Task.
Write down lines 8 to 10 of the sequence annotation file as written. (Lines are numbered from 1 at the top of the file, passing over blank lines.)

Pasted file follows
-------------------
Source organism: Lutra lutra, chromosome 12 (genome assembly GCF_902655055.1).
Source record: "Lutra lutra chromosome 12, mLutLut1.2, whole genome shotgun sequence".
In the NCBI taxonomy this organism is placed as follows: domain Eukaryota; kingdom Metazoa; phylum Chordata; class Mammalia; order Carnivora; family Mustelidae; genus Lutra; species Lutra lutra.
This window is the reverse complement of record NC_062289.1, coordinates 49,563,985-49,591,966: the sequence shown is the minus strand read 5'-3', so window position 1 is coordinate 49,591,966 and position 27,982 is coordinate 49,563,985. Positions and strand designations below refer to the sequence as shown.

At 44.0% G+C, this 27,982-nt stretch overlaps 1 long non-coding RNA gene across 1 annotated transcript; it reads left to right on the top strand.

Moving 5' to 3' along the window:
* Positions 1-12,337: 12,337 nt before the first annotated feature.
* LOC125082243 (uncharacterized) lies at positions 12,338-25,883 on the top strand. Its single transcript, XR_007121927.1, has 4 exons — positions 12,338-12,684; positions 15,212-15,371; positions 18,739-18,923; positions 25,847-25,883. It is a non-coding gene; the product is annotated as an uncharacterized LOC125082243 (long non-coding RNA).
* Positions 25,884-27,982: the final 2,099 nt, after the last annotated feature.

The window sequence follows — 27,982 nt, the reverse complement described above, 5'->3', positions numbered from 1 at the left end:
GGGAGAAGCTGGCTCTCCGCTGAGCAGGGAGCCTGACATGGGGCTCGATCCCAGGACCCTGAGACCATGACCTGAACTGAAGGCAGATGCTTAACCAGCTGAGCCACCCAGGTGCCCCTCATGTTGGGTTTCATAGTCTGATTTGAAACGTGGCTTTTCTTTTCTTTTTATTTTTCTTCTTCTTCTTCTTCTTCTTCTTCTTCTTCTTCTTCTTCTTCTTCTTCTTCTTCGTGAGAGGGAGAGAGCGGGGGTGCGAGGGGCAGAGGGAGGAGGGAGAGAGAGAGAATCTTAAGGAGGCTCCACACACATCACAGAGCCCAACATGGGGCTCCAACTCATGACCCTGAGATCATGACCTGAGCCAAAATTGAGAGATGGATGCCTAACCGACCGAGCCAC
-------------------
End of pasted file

* LOC125082243 (uncharacterized) lies at positions 12,338-25,883 on the top strand. Its single transcript, XR_007121927.1, has 4 exons — positions 12,338-12,684; positions 15,212-15,371; positions 18,739-18,923; positions 25,847-25,883. It is a non-coding gene; the product is annotated as an uncharacterized LOC125082243 (long non-coding RNA).
* Positions 25,884-27,982: the final 2,099 nt, after the last annotated feature.

The window sequence follows — 27,982 nt, the reverse complement described above, 5'->3', positions numbered from 1 at the left end: